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The Beginning Of The End For Sunscreens That Are Toxic For The Environment

Key West has taken the first action to significantly reduce the impact that sunscreen has on the marine environment.

The Florida Keys have some of the best all-year weather, and Key West has taken the first action to significantly reduce the impact that sunscreen has on the marine environment.

All that Florida sunshine attracts many sun worshipers, with millions of locals and tourists relying on sunscreen.

Ultimately, the toxins in various UV protectors and blockers wash off into the ocean, where some of them cause extensive damage to marine life, including reefs.

The Miami Herald had some official numbers to share.

“Each year, between 4,000 and 6,000 tons of sunscreen washes off into reef areas, according to the National Park Service, which recommends sunscreens that contain titanium oxide or zinc oxide, two ingredients that have not been found harmful to corals.”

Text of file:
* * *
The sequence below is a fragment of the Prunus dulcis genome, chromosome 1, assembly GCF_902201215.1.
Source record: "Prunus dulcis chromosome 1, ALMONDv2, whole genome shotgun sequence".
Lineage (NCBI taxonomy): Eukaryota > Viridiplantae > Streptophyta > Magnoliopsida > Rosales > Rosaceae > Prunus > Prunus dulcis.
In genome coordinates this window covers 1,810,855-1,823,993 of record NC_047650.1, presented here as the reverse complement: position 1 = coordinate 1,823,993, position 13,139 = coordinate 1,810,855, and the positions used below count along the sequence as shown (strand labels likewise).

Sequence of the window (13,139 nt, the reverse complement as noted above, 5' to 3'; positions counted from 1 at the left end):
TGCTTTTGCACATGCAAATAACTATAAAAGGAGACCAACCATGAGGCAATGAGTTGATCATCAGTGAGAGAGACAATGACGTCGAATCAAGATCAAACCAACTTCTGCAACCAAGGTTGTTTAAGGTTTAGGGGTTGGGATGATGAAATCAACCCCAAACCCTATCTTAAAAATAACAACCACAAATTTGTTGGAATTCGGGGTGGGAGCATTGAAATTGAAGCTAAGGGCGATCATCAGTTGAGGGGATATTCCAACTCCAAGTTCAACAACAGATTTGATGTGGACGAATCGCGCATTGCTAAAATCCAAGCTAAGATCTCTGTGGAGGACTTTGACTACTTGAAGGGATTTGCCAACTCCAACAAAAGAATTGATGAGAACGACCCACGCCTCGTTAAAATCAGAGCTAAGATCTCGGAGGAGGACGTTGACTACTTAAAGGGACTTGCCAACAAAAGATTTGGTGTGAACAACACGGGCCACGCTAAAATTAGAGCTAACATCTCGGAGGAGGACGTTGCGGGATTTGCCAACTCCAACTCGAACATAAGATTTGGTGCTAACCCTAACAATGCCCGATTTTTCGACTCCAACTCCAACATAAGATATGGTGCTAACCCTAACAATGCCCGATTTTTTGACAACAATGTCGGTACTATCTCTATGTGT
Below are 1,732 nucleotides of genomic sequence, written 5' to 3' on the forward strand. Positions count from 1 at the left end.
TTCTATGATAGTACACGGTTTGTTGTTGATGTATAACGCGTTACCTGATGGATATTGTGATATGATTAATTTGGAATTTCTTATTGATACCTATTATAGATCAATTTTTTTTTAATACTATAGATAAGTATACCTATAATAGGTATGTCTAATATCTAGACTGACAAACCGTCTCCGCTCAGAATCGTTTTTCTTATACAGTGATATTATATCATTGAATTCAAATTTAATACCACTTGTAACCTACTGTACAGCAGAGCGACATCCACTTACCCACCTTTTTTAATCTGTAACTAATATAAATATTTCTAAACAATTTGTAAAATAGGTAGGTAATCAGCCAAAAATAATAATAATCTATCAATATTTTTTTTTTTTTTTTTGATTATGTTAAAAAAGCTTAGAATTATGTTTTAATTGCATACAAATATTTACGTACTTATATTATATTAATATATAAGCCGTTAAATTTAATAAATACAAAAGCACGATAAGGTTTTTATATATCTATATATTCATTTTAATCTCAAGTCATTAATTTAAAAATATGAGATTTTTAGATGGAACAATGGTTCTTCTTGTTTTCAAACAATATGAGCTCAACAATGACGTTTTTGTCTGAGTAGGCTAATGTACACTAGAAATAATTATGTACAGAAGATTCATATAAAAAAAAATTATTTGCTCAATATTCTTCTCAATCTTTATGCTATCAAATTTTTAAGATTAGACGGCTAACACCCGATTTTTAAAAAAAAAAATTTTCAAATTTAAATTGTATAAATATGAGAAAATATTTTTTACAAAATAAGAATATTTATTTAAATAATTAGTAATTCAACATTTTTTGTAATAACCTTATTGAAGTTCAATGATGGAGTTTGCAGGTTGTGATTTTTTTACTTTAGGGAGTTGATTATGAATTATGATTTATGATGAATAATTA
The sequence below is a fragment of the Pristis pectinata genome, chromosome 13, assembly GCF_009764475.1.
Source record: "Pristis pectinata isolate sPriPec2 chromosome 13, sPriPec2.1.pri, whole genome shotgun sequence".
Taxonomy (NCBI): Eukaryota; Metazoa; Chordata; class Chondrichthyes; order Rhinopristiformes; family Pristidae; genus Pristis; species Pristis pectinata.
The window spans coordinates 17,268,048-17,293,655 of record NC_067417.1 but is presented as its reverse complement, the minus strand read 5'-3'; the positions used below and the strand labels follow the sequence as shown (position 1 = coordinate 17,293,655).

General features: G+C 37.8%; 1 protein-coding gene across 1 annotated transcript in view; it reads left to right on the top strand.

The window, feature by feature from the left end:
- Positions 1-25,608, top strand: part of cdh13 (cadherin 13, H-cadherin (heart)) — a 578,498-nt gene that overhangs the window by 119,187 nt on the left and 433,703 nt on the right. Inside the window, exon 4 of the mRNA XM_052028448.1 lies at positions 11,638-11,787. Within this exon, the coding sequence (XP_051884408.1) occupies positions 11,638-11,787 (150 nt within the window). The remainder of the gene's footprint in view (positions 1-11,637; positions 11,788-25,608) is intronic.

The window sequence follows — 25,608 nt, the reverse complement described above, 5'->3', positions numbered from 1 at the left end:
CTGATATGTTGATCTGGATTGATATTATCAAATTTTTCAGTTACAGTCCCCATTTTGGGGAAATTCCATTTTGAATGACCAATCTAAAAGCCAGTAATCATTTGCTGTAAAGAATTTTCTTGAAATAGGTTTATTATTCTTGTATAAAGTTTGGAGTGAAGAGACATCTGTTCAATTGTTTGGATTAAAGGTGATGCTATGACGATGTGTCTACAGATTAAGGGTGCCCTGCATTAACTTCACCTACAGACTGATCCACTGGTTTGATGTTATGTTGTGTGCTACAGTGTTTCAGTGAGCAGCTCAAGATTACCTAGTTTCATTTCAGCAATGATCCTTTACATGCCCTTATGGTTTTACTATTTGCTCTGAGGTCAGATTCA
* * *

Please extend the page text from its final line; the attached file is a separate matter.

The first-ever sunscreen ban will mean that local retailers will no longer be allowed to sell certain types of sunscreen.

Local policymakers battled lobbyists from a billion-dollar industry behind these creams and stood up to what is the right thing to do.

With plenty of alternative non-toxic options out there, people will still be able to protect their skin while protecting the environment at the same time.



Chris is one of GreenCitizen’s writers who has been a long-time advocate of individual responsibility when it comes to the environment. He shares GreenCitizen's passion for making the world a better place every day of the year.

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